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JULY = HEAT & Cucumbers

It appears to me that this summer is hotter here in Pensacola, Florida than it was last year.  It could just be me, or the mood I am in; although it feels unbearable outside.  Happy July everyone!

Since Saturday, I have mowed the grass, trimmed the bushes in the front yard, and tended to my garden areas.  I have sweated so much that I could wring out my clothes… no kidding.  The humidity is stifling!

A glutton for punishment, I picked tons of cucumbers yesterday and decided I was going to make some canned bread and butter pickles.  Sure, I had not done this in 20 years, but I was game!

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I washed all the jars and lids and left them to dry.

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Meanwhile, I washed all the cucumbers and sliced them into the largest containers I could find in my kitchen.  I wanted to be able to put my hands in the bowls so I could stir the ingredients well.

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I sliced them as you would for a salad, but not too thin.

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I like to add carrot matchsticks, red onion, and garlic to my recipe.  I used white vinegar, sugar and sugar substitute, pickling spices, dill, and the spice turmeric in the canning mixture that goes into the jars.  Combined with the sugar, the turmeric gives a little kick to your pickles.  I always try to cut calories whenever I use a recipe that relies on so much sugar.  The sugar substitute works well as long as you mix the two together.

After the cucumbers are all sliced in their respective bowls (or pots, whatever works will do) I sprinkled a 1/2 cup TOTAL of iodized sea salt between the three containers I had.  You must MIX WELL.  I like sea salt the best because of the flavor it imparts.  Pickling salt is too salty for me.  Season to your taste, however, you do not want your pickles too salty!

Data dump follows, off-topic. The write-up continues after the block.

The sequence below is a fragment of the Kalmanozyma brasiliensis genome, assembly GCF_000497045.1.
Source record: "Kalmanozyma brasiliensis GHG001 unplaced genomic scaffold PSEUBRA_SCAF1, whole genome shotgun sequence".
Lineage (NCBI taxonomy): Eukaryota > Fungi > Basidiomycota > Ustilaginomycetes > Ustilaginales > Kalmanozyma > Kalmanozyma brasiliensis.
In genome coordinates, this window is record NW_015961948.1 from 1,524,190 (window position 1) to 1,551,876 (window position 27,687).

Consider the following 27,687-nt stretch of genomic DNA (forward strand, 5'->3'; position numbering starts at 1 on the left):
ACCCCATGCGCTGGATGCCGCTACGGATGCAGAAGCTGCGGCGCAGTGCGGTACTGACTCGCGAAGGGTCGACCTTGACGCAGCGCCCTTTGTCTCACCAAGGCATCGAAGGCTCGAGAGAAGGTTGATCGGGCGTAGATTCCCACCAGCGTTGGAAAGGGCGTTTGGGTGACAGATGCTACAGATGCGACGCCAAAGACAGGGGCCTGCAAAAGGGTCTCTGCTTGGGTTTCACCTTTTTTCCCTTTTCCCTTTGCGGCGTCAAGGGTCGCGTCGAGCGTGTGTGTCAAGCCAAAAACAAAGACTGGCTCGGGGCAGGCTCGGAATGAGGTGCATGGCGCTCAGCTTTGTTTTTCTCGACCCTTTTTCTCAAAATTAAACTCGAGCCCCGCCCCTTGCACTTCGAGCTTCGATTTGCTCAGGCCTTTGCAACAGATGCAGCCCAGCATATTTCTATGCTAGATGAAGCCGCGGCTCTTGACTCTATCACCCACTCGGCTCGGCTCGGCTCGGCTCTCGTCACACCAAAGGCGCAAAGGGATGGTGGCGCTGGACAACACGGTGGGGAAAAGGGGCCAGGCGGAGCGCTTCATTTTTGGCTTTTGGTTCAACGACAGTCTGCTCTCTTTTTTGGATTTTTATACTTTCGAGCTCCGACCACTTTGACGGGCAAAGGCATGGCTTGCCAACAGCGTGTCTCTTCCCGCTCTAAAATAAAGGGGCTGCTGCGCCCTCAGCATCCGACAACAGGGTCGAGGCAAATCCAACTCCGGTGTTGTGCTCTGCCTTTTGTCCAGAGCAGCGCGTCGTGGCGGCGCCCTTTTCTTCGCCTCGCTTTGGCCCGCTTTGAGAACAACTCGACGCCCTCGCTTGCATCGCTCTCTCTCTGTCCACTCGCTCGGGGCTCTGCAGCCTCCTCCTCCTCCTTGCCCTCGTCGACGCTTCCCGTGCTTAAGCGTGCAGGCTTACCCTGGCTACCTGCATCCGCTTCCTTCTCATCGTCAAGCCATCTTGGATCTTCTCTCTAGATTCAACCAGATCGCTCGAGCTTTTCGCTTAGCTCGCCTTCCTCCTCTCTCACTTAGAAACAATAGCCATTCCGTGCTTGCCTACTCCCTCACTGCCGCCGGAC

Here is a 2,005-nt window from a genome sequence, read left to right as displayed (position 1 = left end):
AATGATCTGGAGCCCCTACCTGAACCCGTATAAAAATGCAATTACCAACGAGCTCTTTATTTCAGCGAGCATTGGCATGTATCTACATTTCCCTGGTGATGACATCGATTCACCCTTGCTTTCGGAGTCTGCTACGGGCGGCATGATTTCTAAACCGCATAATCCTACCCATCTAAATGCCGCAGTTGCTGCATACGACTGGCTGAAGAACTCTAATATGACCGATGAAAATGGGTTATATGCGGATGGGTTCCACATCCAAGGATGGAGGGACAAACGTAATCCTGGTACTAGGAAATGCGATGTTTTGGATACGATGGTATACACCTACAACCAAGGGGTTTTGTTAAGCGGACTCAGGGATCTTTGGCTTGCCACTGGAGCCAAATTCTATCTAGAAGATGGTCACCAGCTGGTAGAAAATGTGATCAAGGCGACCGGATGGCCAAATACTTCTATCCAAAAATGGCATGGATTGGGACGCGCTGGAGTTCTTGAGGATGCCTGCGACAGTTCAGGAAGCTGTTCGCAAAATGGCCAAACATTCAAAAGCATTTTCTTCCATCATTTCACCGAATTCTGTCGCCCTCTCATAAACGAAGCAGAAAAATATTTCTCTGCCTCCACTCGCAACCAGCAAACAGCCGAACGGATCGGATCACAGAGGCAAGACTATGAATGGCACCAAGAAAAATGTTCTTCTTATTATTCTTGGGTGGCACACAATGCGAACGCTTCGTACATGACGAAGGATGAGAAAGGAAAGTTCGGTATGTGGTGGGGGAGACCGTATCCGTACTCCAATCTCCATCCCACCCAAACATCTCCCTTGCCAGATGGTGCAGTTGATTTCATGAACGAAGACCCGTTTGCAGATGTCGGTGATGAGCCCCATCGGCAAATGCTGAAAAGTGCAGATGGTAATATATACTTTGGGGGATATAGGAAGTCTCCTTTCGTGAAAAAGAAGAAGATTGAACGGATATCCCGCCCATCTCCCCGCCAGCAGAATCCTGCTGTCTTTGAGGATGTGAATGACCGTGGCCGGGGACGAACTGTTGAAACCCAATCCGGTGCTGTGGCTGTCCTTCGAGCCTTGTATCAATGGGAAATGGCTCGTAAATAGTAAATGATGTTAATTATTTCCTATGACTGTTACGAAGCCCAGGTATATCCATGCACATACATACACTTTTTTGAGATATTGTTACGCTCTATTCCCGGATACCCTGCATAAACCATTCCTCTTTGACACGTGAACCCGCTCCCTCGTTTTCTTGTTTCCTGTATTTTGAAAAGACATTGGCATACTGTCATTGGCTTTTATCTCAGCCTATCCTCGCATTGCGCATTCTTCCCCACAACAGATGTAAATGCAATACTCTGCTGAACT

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I used a garlic press for the garlic and added two cloves per container.  I distributed the carrots the same way, splitting the package equally into each container.  I used all of the carrots.  I sliced the onion into long thin strands.

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After adding the salt, I used my hands and mixed each container thoroughly. Immediately, I covered each cucumber mixture with ice cubes and let the containers sit for two hours.  The ice slowly melts and leaves you with a salty liquid (brine) that helps to preserve the pickles.  The ice bath helps the vegetables to retain their color.

I began to boil the water in my canning pot that I will need to submerge the jars in to seal them.

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After two hours, I drained each container into a colander.  You do not want the salty water or ice in your cucumbers.  I then filled the canning jars with the cucumber mixture.  I packed mine fairly tight, but left room up at the top of the jar.

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In a separate pot, I placed the following ingredients and brought it to a boil: